2) Learning to use TikTok. I could have simply embedded a video above, but I wanted to give you an example of item #2, which is that I’m learning how to use TikTok. It’s for my own curiosity, and also research for a screenplay that I’ve started where social media plays a large role. I have mixed feelings about TikTok-ing, as it is interesting to me in theory, but I only have about a six minute scroll tolerance before I feel like my brain is going to bleed! I’ve learned that TikToks can be as long as 60 seconds, and also that 60 seconds feels MUCH longer that it sounds. For instance, the above video is 58 seconds, and it basically feels like eternity. I need to add “editing” to my repertoire.
3)Starting a new screenplay. I’ve been delaying for a long time — I’ve been working on other things — like work for clients, short stories, polishing older work — all good causes, but it was still getting to the point where I was beginning to worry if I could still write a feature from scratch. To put and keep this project at the top of my priority list, I joined not one, but TWO writing groups where I have to turn in pages, and it’s feeling good to push through it.
4) Winning a contest. My short story, “Shell,” which I’ve noted in previous posts was a semi-finalist and a finalist, did go on to win the Grand Prize in the Screencraft Cinematic Short Story Writing Competition. I won some money, and the folks at Screencraft have been really nice, talking to me about my career goals and even introducing me to a showrunner who was one of their judges. (For anyone reading this in the future, you can this story, as well as 29 other horror stories by women writers in The One That Got Away: Women of Horror Volume 3.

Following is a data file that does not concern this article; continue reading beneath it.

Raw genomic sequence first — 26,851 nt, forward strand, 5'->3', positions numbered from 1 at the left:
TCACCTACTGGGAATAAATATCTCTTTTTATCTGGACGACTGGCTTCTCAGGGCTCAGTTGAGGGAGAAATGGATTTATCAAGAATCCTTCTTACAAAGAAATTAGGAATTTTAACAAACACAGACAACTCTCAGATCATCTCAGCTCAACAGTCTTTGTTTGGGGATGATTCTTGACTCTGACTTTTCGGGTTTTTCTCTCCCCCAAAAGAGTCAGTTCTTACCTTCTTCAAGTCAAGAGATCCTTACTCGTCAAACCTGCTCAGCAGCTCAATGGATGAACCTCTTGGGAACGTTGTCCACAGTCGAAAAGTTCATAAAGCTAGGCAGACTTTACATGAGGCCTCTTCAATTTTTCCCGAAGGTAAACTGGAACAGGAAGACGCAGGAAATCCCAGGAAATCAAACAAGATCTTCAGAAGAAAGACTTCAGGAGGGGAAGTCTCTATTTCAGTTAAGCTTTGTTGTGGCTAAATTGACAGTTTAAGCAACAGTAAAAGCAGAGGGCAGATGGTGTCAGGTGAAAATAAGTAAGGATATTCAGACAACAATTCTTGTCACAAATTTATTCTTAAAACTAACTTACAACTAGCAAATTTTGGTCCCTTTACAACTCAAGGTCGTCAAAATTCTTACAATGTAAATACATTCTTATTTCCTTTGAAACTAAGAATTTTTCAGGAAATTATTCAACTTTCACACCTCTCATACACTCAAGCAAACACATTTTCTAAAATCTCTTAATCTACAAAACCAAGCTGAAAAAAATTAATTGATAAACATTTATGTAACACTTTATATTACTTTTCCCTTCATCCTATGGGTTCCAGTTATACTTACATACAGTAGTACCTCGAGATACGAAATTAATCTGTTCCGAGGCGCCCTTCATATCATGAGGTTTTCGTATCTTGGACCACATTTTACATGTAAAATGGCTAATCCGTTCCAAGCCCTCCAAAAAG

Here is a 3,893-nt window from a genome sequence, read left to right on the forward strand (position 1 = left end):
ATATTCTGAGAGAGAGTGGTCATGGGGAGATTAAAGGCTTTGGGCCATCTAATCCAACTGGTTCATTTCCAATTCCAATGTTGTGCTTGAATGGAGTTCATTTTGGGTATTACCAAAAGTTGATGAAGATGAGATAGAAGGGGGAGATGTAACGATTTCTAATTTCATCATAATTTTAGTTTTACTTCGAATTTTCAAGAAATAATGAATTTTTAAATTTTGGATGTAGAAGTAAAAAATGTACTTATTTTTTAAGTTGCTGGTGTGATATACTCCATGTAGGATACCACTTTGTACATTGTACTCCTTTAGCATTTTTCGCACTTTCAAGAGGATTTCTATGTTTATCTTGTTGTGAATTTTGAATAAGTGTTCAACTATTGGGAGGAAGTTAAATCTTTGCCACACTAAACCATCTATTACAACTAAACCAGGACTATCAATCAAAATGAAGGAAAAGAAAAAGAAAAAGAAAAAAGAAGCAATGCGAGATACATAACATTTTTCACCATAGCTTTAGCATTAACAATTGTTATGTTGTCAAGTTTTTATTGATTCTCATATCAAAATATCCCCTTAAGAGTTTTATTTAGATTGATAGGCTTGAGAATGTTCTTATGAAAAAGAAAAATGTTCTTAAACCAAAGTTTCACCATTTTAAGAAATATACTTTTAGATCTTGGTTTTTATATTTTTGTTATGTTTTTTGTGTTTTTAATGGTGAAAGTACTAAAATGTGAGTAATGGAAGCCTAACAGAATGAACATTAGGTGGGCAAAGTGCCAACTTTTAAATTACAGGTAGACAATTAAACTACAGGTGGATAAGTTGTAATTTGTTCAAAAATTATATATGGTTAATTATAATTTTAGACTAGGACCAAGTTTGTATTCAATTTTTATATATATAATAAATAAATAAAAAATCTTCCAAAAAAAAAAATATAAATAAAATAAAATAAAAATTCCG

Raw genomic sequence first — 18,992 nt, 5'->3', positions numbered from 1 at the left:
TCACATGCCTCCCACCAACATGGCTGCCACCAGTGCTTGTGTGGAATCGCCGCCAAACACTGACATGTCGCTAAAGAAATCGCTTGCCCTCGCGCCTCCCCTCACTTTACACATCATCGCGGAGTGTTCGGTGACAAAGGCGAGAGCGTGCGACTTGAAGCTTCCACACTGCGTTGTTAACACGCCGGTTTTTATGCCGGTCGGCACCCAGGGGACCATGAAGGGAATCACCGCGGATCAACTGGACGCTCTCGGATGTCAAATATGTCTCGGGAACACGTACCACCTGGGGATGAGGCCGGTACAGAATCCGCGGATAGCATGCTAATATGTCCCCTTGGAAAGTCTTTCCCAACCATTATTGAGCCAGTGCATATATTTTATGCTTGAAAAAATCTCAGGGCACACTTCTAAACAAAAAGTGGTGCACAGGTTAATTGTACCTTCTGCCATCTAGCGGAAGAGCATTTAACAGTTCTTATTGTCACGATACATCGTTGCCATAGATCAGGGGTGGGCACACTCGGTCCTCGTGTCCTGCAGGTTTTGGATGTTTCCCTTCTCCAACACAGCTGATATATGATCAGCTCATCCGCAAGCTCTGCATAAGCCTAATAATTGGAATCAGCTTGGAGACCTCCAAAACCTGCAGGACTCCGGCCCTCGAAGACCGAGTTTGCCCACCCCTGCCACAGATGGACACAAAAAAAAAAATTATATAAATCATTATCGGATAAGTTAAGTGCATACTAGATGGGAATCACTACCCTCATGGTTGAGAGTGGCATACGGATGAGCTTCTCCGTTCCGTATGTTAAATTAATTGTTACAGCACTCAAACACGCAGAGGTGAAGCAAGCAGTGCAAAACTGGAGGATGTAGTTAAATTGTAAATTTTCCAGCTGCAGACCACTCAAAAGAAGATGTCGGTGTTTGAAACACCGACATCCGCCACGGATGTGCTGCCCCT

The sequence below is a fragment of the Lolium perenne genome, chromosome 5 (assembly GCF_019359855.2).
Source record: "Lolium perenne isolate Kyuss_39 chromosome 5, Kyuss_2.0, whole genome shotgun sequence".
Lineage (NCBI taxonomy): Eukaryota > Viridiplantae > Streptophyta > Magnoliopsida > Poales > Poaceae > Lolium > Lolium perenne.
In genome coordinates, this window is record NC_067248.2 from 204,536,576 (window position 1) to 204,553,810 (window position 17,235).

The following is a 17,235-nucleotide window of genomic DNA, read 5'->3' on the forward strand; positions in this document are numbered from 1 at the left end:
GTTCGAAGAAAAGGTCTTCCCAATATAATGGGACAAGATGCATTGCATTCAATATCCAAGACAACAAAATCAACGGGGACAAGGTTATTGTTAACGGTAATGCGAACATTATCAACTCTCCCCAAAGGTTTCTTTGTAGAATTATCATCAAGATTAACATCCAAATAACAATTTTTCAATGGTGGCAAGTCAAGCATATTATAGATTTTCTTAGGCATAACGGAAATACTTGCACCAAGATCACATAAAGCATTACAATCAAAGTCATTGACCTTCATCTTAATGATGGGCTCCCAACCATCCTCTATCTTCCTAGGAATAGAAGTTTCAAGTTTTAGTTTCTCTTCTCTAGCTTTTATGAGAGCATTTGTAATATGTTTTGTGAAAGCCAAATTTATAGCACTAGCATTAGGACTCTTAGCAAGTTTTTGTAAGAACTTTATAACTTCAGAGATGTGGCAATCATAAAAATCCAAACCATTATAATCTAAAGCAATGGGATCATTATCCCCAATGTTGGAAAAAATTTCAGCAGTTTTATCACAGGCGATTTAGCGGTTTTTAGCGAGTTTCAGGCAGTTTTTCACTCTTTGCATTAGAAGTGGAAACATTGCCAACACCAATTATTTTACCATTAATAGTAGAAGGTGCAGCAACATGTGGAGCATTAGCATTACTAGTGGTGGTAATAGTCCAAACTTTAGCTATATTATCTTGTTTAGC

(Fun Fact: The One That Got Away was ordered for an English class at Butler University, and so seems like it will be discussed by students in a college class, which I find exciting! Also, Butler is located in Indianapolis, very close to my home town, and my sister and several friends attended back in the day.)
5) Meeting with my first showrunner! In all my years of trying to get established as a writer, I have been fortunate to meet with a number of executives at companies, but never with a showrunner, which has been a source of some frustration. Executives are awesome in that they offer to develop a pitch or a project with you — however that development, though fun and exciting, is seldom paid. Executives generally can’t hire you to work on an established TV show. The person who can do that is a showrunner. I have dreamed of working on a show — but my chances of that are slim without ever meeting someone who might potentially, hire me on one! So, even though this particular showrunner isn’t currently running a show, it was still a momentous benchmark, and he was super complimentary of my story, which was edifying.